"I intend to work with my colleagues on this Committee, the Budget
Committee and the Appropriations Committee, as well as the Administration,
to start building up these budgets now." - Rep. Sherwood Boehlert
As the House Science Committee met on April 25 to hear testimony on
the FY 2002 budget requests for NASA, NSF, NOAA, and DOE's Office of
Science, committee chairman Sherwood Boehlert (R-NY) was adamant in
his determination to get federal science funding increased above the
request for the coming year. Although somewhat mollified by indications
that the White House recognized the inadequacy of the science investment
and planned to "do better next year," Boehlert vowed that "we're going
to do our level best to convince our colleagues in Congress to pay more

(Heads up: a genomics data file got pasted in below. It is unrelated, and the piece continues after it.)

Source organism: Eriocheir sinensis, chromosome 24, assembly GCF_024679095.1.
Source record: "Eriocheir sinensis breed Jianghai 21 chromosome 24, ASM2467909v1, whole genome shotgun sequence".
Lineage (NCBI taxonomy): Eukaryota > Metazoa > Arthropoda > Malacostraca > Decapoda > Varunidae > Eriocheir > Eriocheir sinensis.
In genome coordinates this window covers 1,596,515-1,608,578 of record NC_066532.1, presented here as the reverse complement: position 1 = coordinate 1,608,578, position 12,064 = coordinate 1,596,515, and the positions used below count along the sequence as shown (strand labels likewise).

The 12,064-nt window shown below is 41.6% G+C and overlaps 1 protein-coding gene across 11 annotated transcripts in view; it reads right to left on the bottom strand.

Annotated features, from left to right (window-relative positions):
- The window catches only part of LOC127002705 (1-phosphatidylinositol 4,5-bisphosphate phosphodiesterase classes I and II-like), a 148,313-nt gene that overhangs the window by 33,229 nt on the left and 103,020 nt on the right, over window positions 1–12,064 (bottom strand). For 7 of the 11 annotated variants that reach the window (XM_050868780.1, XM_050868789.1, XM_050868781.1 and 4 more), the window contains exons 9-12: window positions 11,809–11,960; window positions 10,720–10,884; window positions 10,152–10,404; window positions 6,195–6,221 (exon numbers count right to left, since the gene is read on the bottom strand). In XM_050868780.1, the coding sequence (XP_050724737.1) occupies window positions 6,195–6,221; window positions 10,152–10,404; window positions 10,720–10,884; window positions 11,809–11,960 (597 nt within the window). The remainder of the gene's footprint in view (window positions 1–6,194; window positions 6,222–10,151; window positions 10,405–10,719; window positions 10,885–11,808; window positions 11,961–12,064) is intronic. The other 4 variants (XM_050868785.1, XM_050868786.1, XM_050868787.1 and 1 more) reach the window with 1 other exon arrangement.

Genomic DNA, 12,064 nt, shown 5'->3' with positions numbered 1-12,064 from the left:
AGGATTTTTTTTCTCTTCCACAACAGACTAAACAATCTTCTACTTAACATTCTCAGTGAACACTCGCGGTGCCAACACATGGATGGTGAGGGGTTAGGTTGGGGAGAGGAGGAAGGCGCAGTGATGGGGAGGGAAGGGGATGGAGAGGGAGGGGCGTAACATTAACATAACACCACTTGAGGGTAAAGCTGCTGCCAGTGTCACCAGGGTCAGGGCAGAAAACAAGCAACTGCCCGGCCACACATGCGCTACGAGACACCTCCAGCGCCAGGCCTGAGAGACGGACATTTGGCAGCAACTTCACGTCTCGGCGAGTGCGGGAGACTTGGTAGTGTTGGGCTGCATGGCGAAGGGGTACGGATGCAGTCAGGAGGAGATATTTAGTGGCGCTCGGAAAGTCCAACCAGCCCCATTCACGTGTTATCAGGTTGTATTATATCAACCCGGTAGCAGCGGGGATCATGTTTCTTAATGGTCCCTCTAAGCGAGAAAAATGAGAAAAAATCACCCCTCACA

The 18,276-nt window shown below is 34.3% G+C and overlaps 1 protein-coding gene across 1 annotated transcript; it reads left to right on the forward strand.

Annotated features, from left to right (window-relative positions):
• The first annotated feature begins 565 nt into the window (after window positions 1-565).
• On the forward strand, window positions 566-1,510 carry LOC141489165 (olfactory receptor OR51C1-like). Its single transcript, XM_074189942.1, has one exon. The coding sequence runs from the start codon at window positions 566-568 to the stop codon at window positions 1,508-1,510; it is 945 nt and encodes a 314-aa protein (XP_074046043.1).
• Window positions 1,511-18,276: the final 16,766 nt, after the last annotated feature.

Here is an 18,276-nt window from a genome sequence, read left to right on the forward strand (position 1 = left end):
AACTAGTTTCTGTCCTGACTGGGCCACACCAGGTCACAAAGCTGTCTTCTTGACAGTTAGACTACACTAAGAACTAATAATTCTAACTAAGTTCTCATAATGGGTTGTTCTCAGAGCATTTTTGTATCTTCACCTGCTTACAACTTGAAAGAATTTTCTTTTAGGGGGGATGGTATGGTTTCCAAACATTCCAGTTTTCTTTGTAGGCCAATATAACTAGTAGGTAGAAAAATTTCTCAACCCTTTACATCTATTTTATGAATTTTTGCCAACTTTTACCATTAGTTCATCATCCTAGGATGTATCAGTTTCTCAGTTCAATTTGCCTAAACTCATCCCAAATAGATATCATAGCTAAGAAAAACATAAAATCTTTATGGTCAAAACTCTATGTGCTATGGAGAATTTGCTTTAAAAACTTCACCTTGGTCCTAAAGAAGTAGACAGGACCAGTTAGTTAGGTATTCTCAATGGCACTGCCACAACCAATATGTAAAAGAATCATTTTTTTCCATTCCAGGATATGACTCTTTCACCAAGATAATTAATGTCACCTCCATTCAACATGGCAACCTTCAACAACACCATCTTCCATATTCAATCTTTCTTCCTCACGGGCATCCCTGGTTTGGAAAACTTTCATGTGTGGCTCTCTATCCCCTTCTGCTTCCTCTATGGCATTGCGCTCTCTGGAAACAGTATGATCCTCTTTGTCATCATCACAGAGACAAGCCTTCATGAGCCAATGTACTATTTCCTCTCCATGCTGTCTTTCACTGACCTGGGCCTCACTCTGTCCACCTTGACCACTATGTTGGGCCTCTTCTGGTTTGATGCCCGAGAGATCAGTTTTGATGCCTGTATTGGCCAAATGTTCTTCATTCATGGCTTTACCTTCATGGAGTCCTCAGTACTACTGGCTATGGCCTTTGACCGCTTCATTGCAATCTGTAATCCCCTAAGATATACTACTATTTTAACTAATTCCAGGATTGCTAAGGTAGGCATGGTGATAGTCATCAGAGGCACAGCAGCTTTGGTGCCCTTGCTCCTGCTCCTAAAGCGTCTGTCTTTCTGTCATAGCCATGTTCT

attention" to issues of concern to the committee, including adequate
investment in science, a balanced research portfolio, and interagency
cooperation. He noted that it was important for agencies to collaborate
to leverage investments and avoid wasteful duplication of research efforts,
but added that "no amount of interagency coordination will make for
a robust program if its individual components are not adequately funded."
Boehlert expressed particular concern over the requests for the DOE
Office of Science and for NSF, and later commented that "NSF stands
for 'Not Sufficient Funds.'"
NASA Administrator Daniel Goldin, whose
agency budget would increase 2 percent to $14.5 billion, testified that
"the Administration's FY 2002 request...is a solid and businesslike
plan," which would require deliberate prioritization to "live within
our means." He acknowledged that this would include cutting lower priority